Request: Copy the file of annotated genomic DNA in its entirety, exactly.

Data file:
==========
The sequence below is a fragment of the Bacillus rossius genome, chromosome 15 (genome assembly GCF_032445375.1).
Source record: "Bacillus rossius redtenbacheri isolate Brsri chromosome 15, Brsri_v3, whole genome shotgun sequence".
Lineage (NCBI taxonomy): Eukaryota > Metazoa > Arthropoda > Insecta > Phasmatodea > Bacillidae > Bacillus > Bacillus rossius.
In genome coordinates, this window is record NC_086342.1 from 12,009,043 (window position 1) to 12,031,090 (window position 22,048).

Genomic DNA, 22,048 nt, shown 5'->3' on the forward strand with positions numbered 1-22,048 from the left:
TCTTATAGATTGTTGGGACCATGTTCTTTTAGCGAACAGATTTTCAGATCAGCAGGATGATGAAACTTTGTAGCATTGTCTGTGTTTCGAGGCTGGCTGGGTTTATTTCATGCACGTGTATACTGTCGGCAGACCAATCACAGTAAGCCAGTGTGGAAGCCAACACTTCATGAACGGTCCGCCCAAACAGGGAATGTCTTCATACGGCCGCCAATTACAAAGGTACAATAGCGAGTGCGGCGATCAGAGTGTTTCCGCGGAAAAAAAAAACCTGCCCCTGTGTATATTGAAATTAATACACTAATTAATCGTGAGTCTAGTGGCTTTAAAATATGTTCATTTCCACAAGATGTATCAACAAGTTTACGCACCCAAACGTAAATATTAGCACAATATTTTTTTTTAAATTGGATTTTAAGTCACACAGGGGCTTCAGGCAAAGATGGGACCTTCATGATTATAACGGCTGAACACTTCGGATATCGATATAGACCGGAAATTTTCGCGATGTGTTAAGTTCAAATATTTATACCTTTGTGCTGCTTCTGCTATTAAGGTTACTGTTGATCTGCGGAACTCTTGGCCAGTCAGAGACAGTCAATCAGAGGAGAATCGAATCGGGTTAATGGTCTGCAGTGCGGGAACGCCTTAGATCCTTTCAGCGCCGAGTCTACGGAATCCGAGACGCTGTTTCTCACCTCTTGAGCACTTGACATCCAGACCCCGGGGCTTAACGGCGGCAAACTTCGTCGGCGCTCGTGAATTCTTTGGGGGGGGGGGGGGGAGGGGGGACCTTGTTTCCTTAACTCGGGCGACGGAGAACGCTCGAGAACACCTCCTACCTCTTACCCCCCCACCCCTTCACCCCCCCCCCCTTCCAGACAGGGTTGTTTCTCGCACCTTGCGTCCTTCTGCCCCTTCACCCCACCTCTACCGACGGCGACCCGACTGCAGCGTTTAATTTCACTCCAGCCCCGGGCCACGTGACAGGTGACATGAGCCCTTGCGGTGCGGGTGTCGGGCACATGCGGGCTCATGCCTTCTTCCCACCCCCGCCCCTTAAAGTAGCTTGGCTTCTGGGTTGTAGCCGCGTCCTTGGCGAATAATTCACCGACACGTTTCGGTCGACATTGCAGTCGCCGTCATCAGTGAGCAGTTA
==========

The sequence below is a fragment of the Bacillus rossius genome, chromosome 15 (genome assembly GCF_032445375.1).
Source record: "Bacillus rossius redtenbacheri isolate Brsri chromosome 15, Brsri_v3, whole genome shotgun sequence".
Lineage (NCBI taxonomy): Eukaryota > Metazoa > Arthropoda > Insecta > Phasmatodea > Bacillidae > Bacillus > Bacillus rossius.
In genome coordinates, this window is record NC_086342.1 from 12,009,043 (window position 1) to 12,031,090 (window position 22,048).

Genomic DNA, 22,048 nt, shown 5'->3' on the forward strand with positions numbered 1-22,048 from the left:
TCTTATAGATTGTTGGGACCATGTTCTTTTAGCGAACAGATTTTCAGATCAGCAGGATGATGAAACTTTGTAGCATTGTCTGTGTTTCGAGGCTGGCTGGGTTTATTTCATGCACGTGTATACTGTCGGCAGACCAATCACAGTAAGCCAGTGTGGAAGCCAACACTTCATGAACGGTCCGCCCAAACAGGGAATGTCTTCATACGGCCGCCAATTACAAAGGTACAATAGCGAGTGCGGCGATCAGAGTGTTTCCGCGGAAAAAAAAAACCTGCCCCTGTGTATATTGAAATTAATACACTAATTAATCGTGAGTCTAGTGGCTTTAAAATATGTTCATTTCCACAAGATGTATCAACAAGTTTACGCACCCAAACGTAAATATTAGCACAATATTTTTTTTTAAATTGGATTTTAAGTCACACAGGGGCTTCAGGCAAAGATGGGACCTTCATGATTATAACGGCTGAACACTTCGGATATCGATATAGACCGGAAATTTTCGCGATGTGTTAAGTTCAAATATTTATACCTTTGTGCTGCTTCTGCTATTAAGGTTACTGTTGATCTGCGGAACTCTTGGCCAGTCAGAGACAGTCAATCAGAGGAGAATCGAATCGGGTTAATGGTCTGCAGTGCGGGAACGCCTTAGATCCTTTCAGCGCCGAGTCTACGGAATCCGAGACGCTGTTTCTCACCTCTTGAGCACTTGACATCCAGACCCCGGGGCTTAACGGCGGCAAACTTCGTCGGCGCTCGTGAATTCTTTGGGGGGGGGGGGGGGAGGGGGGACCTTGTTTCCTTAACTCGGGCGACGGAGAACGCTCGAGAACACCTCCTACCTCTTACCCCCCCACCCCTTCACCCCCCCCCCCTTCCAGACAGGGTTGTTTCTCGCACCTTGCGTCCTTCTGCCCCTTCACCCCACCTCTACCGACGGCGACCCGACTGCAGCGTTTAATTTCACTCCAGCCCCGGGCCACGTGACAGGTGACATGAGCCCTTGCGGTGCGGGTGTCGGGCACATGCGGGCTCATGCCTTCTTCCCACCCCCGCCCCTTAAAGTAGCTTGGCTTCTGGGTTGTAGCCGCGTCCTTGGCGAATAATTCACCGACACGTTTCGGTCGACATTGCAGTCGCCGTCATCAGTGAGCAGTTA